How do indigo and Maya blue fare in paper marbling?

Below are the results of some preliminary marbling experiments with homemade indigo watercolor and Maya blue watercolor.

  • Top: indigo watercolor

  • Middle: Maya blue watercolor

  • Bottom: both shades of blue

  • Column A: no mordant

  • Column B: pre-mordanted with 1.5 teaspoons aluminum sulfate/pint water

marbling tests with indigo pigments

I did struggle with getting the Maya blue to behave, though it functioned well in previous trials alone and mixed with lake pigments. The indigo blue has a beautiful rich hue, and will be useful for mixing dark shades.

As you can see in the right column, the pre-mordanted paper takes a crisper print with less streaking. The question of mordanting for indigo pigments was raised in the wonderful book Marbled Paper: Its History, Techniques, and Patterns:

Why, it may be asked, can some colors (such as indigo) derived from non-metallic materials, seemingly be employed without the use of a mordant? The answer can only be advanced in stages. To begin with, indigo, like the lake colors, which it resembles in several ways, has a low specific gravity. Secondly, it is likely that in its earlier, unsynthesized state, indigo contained minerals and metallic traces. There is good reason to suspect that somewhere during its manufacturing process or final preparation, alum was added, because earths, presumably containing alum and mineral salts, such as chalk, were often added as extenders to cut costs. But, most of all, indigo (like a few other dye-bearing plants) was insoluble in water, and had the ability to fix itself to an organic fiber without the aid of a mordant.
— Richard J. Wolfe

We know that historical paint manufacturers (and maybe some today) stretched or lightened indigo with the addition of various earths, inadvertently making a paint useful for marbling without a mordant. My homemade indigo paint is concocted of pure botanical indigo powder, which apparently does not have enough trace minerals to work quite so well without the help of a mordant.

However, Maya blue is useful for marbling without a mordant due to the chalk in its formulation. It is a lovely (though faint in this test), stable color which European marblers never had access to until the recipe was reverse-engineered in recent years.

Update: After 1 month of exposure to direct sunlight, no fading has been observed in either indigo or Maya blue watercolor samples on unmordanted paper. Lightfastness concerns about indigo pigment can be reserved for very long term light exposure.


alum & lake pigments

In the last post, we discussed the quantity of alum necessary to marble with watercolor and acrylic pigments on paper. There is another class of pigments that can be used for marbling, and was historically an important source of particular hues. These are lake pigments, made from natural dyes. As both a marbler and a natural dyer myself, these pigments are of great interest.

What are lake pigments?

Natural dyes (with the exception of vat dyes including indigo) are water soluble. This means they cannot be used for marbling, as they simply dissolve into the size. In order to make these beautiful organic colors, many of which have no counterpart among mineral colors, useful for  marbling they must be converted into pigments. A lake pigment is made when dissolved dye is precipitated onto an inert substrate - often potash alum. The precipitate is then filtered, washed, and ground. For marbling it can be mixed or mulled with a binder, usually watercolor medium, and used like any other watercolor paint.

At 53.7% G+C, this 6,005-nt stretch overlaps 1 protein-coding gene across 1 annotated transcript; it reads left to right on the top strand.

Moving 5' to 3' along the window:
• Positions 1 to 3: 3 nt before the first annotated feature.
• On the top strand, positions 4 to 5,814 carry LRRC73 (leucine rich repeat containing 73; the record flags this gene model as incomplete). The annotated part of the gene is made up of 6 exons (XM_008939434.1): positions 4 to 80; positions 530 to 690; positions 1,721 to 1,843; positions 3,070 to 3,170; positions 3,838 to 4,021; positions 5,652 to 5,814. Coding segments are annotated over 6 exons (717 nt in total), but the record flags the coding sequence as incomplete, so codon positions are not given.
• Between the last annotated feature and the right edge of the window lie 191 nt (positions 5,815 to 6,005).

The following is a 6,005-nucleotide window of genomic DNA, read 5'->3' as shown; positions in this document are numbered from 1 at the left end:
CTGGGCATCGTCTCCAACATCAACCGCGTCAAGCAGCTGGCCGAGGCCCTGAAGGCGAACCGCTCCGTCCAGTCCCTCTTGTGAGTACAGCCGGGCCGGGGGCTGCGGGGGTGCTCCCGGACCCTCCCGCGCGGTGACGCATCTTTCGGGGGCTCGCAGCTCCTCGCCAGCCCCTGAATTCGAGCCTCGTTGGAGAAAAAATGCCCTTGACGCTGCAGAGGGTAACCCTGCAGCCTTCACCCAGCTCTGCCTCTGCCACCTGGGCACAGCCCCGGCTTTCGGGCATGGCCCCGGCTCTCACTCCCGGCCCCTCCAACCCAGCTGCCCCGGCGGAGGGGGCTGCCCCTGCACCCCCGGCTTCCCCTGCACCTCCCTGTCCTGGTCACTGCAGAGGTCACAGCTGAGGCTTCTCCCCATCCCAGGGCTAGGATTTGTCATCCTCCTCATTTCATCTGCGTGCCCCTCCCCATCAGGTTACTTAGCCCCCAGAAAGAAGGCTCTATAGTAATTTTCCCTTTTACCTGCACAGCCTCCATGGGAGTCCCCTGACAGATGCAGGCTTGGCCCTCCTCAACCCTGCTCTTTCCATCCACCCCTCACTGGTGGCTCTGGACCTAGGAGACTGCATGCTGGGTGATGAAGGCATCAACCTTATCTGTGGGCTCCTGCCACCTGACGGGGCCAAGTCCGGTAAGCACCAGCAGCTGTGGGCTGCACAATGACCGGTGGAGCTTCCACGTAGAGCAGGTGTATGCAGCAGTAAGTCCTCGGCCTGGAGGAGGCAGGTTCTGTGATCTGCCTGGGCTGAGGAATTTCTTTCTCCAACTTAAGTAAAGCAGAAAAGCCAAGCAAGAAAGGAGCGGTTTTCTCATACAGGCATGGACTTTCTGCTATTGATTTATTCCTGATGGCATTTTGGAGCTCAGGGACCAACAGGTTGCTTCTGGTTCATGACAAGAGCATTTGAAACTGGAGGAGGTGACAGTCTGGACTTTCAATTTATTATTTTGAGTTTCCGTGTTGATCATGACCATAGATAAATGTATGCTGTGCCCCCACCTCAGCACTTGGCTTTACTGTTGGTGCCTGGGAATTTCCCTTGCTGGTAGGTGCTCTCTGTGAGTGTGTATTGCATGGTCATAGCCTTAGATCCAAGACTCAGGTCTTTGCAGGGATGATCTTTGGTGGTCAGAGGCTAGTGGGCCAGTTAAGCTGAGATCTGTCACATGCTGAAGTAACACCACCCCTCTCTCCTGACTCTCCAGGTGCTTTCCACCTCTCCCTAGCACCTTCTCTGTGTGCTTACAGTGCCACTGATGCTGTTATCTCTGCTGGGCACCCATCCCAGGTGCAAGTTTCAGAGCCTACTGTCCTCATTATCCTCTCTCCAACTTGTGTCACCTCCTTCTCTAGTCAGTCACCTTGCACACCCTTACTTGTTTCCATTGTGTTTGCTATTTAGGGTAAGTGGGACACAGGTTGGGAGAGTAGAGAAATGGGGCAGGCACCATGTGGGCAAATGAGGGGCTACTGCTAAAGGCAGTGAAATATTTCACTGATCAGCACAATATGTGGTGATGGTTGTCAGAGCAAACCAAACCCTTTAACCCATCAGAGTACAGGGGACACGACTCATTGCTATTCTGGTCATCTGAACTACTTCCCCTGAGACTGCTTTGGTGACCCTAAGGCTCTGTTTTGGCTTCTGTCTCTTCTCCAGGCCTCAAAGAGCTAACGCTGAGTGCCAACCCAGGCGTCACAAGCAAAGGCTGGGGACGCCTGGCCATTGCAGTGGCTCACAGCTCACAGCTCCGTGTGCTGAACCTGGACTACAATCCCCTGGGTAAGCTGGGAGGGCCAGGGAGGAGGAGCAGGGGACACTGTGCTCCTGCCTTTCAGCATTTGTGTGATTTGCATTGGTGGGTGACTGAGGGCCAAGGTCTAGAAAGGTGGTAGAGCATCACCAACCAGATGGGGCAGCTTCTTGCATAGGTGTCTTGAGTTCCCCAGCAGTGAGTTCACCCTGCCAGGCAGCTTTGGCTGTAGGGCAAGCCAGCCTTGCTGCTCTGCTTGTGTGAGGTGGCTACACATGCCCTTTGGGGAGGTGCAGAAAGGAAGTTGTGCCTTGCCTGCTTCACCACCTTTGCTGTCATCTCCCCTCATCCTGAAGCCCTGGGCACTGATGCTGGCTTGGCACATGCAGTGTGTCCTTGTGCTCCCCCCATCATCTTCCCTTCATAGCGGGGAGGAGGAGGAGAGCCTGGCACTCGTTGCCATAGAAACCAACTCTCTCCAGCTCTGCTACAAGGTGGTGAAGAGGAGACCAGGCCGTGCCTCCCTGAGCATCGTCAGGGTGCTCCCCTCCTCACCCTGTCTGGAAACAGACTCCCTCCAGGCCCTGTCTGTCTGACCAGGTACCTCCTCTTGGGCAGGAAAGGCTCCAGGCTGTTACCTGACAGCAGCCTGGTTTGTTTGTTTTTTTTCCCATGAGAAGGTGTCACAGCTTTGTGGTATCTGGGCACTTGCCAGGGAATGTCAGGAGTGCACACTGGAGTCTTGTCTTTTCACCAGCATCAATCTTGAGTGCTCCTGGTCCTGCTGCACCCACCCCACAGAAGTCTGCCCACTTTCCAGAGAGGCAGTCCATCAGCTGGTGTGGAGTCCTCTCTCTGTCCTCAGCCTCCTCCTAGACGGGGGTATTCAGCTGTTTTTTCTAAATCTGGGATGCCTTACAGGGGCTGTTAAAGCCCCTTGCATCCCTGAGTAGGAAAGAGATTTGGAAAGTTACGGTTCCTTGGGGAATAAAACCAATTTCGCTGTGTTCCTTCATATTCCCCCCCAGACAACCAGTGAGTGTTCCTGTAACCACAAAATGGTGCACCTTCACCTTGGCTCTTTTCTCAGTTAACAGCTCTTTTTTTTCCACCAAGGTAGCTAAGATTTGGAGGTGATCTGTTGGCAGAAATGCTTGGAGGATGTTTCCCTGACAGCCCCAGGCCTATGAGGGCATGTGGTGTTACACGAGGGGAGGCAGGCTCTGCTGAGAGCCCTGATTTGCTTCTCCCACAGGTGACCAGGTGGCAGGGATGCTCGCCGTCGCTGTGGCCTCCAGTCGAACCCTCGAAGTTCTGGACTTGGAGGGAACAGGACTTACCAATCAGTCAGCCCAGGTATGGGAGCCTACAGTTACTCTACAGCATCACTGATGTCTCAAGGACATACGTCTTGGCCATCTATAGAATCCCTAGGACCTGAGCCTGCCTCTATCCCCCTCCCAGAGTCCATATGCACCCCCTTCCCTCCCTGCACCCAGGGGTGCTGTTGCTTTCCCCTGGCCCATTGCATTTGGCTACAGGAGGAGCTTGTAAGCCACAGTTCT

If you've ever used the all-in-one dyeing method of mixing mordant, dye, and fiber in one pot, you may have noticed some of the dye spontaneously settling to the bottom. This means the dye and alum have bonded together, making a lake pigment.

mulling watercolor

What role does alum play in lake pigments?

As we learned about alum, it readily bonds to dye molecules, making it a substrate well suited to the formation of lake pigments. Other mineral mordants can function the same way, such as tin and copper salts. Each of these mordant substrates acts to stabilize the dye compound, improving its lightfastness. And just as with natural dyes applied to fabric, the choice of mordant and pH can strongly affect the shade of a lake pigment.

The example below is a lightfastness test of homemade lake pigments( yes, I need to practice patience in grinding pigments). On top is madder lake with copper; below it is weld lake with a little indigo, mixed as watercolors. The left side was exposed to direct southerly sunlight for one month, and the results I think are quite promising. Unfortunately lake pigments suffer from a bad reputation because they are not as permanent as their modern synthetic replacements or mineral pigments. Some lake pigments are certainly fugitive, and care should be taken to keep artwork made with them out of direct sunlight. The most lightfast pigments are made from the most lightfast dyes, such as madder, buckthorn, and weld.

 Lightfastness test of madder lake and weld lake. Left side exposed to sunlight for one month

Lightfastness test of madder lake and weld lake. Left side exposed to sunlight for one month

Marbling with lake pigments

Because lake pigments contain a mordant within them, paper does not need to be pre-mordanted before marbling! I have read this in multiple sources, and the test below confirms it.

  • A: Unmordanted paper